A little over 5hrs ago, Wikileaks released it’s latest batch of documents that exposes the global spread of digital surveillance as well as an interactive map that show which governments are using these technologies on their own people and how.
The information contained in these documents is pretty telling, and confirms what most people already guessed about government surveillance. There are only 21 countries that are currently listed on the map, but I fully expect that there are many more governments out there yet to be added.
To view what companies are currently using in your country, simply select your country from the list on the left. As I am from the UK I was interested to see what companies were being used, and for what particular purpose
Out of all of the countries listed, and according to the Wikileaks documents, the UK is by far the most prevalent when it comes to surveillance on it’s own people. This isn’t really a surprise though, as we are also one of the most monitored countries in the world.
Here is the map for The US. As you can see the main focus is on Internet Monitoring, which is a scary thought.
Don’t get me wrong, I can see that there is a need for regulated surveillance in certain circumstances and areas, but if what we are seeing here is to be believed, then it’s gone far too far, and into the Orwellian ‘creepy’ area of surveillance.
[sic] International surveillance companies are based in the more technologically sophisticated countries, and they sell their technology on to every country of the world. This industry is, in practice, unregulated. Intelligence agencies, military forces and police authorities are able to silently, and on mass, and secretly intercept calls and take over computers without the help or knowledge of the telecommunication providers. Users’ physical location can be tracked if they are carrying a mobile phone, even if it is only on stand by.
How Mass Surveillance Contractors Share Your Data with the State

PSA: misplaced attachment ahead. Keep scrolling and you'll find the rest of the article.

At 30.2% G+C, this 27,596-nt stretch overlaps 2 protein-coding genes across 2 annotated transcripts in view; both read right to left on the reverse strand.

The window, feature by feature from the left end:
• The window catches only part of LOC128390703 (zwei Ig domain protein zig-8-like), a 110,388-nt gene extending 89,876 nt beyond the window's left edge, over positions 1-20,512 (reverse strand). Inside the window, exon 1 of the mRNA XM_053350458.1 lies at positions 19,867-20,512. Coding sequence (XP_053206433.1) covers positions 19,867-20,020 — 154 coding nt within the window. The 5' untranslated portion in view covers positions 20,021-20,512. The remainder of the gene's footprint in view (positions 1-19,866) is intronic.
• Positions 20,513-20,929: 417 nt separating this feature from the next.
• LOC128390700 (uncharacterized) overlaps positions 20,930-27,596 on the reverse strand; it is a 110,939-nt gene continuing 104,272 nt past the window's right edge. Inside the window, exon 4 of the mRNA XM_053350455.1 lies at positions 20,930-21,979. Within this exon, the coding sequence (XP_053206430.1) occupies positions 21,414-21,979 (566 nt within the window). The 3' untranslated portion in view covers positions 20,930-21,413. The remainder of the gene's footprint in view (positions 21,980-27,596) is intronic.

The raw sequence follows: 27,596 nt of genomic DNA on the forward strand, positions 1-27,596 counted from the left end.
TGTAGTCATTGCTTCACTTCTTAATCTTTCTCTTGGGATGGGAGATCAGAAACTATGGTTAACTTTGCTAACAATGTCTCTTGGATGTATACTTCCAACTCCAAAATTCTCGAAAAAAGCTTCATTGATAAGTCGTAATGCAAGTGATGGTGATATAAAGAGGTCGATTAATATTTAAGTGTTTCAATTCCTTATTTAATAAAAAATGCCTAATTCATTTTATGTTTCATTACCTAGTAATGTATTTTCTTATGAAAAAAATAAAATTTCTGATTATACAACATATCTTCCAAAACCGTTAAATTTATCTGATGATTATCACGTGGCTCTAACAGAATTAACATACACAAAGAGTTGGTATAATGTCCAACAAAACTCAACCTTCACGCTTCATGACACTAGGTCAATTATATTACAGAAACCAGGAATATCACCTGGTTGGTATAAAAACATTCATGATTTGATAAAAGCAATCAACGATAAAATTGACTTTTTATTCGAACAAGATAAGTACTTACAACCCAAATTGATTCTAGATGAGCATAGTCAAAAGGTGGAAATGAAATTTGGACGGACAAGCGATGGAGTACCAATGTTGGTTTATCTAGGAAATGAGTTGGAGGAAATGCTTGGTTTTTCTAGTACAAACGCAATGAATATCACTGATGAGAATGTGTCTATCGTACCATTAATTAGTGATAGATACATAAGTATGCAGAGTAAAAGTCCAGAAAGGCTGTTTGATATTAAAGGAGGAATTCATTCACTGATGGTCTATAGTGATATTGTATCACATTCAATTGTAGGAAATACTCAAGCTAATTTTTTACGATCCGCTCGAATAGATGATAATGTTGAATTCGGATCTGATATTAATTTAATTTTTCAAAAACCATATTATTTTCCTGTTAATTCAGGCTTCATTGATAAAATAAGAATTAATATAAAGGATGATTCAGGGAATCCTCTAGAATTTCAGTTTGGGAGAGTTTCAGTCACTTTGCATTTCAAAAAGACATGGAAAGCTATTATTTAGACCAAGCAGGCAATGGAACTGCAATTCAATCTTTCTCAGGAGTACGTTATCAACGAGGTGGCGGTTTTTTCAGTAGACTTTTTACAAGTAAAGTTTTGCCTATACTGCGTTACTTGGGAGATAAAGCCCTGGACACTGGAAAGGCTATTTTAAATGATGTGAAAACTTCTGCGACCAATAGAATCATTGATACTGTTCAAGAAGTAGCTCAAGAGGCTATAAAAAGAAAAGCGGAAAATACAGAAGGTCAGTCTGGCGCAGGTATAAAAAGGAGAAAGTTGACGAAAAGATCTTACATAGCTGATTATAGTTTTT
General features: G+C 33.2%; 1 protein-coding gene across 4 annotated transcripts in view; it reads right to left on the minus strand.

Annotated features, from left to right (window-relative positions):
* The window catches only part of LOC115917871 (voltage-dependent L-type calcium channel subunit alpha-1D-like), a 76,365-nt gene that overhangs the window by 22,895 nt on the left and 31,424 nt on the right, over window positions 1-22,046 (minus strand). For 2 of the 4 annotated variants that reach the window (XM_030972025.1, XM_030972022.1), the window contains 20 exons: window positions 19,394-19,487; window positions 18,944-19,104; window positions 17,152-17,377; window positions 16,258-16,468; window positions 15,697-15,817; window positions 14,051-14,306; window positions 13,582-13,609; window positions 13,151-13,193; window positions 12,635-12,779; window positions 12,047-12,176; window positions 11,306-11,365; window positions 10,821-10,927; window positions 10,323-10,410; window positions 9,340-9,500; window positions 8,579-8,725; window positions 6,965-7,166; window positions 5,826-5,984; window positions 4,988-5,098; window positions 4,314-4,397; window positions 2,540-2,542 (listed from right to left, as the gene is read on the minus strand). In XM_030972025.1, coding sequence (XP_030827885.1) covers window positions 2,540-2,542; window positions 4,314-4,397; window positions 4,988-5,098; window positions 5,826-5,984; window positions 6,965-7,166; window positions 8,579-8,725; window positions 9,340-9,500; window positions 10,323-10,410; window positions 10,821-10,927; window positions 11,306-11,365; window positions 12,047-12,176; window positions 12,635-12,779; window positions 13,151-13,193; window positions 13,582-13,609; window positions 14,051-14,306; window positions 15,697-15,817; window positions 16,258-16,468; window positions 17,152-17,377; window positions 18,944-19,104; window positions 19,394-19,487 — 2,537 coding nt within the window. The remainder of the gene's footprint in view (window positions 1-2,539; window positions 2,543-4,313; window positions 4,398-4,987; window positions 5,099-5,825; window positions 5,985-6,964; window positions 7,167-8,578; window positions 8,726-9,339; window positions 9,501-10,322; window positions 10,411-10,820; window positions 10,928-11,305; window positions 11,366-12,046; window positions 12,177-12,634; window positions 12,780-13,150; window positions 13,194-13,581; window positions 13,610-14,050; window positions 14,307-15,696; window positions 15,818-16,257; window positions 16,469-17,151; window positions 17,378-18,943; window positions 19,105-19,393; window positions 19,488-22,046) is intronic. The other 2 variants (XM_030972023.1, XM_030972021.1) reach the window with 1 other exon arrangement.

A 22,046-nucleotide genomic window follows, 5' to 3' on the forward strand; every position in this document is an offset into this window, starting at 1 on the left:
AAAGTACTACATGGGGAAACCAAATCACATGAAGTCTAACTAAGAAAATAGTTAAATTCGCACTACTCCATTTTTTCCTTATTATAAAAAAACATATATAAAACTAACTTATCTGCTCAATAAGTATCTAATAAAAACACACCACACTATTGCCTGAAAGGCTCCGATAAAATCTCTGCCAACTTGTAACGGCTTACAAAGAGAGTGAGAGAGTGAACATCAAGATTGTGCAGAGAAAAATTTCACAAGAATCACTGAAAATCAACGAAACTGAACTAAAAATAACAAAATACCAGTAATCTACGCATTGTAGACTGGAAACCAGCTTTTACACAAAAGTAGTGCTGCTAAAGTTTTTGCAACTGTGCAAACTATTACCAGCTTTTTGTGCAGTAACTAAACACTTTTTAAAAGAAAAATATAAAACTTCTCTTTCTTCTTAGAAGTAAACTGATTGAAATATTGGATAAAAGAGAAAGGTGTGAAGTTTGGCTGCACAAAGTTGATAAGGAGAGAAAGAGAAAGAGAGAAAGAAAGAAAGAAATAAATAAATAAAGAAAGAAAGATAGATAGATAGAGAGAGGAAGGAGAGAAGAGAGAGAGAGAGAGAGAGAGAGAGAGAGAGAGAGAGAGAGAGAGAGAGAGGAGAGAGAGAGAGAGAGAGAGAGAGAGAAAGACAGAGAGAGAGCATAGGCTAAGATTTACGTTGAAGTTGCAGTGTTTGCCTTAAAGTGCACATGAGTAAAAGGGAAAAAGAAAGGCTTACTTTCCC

In January 2011, the National Security Agency broke ground on a $1.5 billion facility in the Utah desert that is designed to store terabytes of domestic and foreign intelligence data forever and process it for years to come.
Telecommunication companies are forthcoming when it comes to disclosing client information to the authorities – no matter the country. Headlines during August’s unrest in the UK exposed how Research in Motion (RIM), makers of the Blackberry, offered to help the government identify their clients. RIM has been in similar negotiations to share BlackBerry Messenger data with the governments of India, Lebanon, Saudi Arabia, and the United Arab Emirates.
The fact that this area of business is unregulated at this time is indeed quite scary, as with the fact that the data that is gathered is also being sold.
“The Wikileaks Spy Files reveal the details of which companies are making billions selling sophisticated tracking tools to government buyers, flouting export rules, and turning a blind eye to dictatorial regimes that abuse human rights.”
When money can be made, and let’s not kid ourselves, there’s got to be a lot of money passing hands or there wouldn’t be so many companies involved; then this will continue and attempts to stop it will be lobbied (by the companies) to keep it going.
I have written to The Gamma Group in the UK to request their brochures and how they collect their data for the government and how it is used, so will update the post should I get a response, but I won’t hold my breath.
I’d be very interested to hear your thoughts on this in the comments below.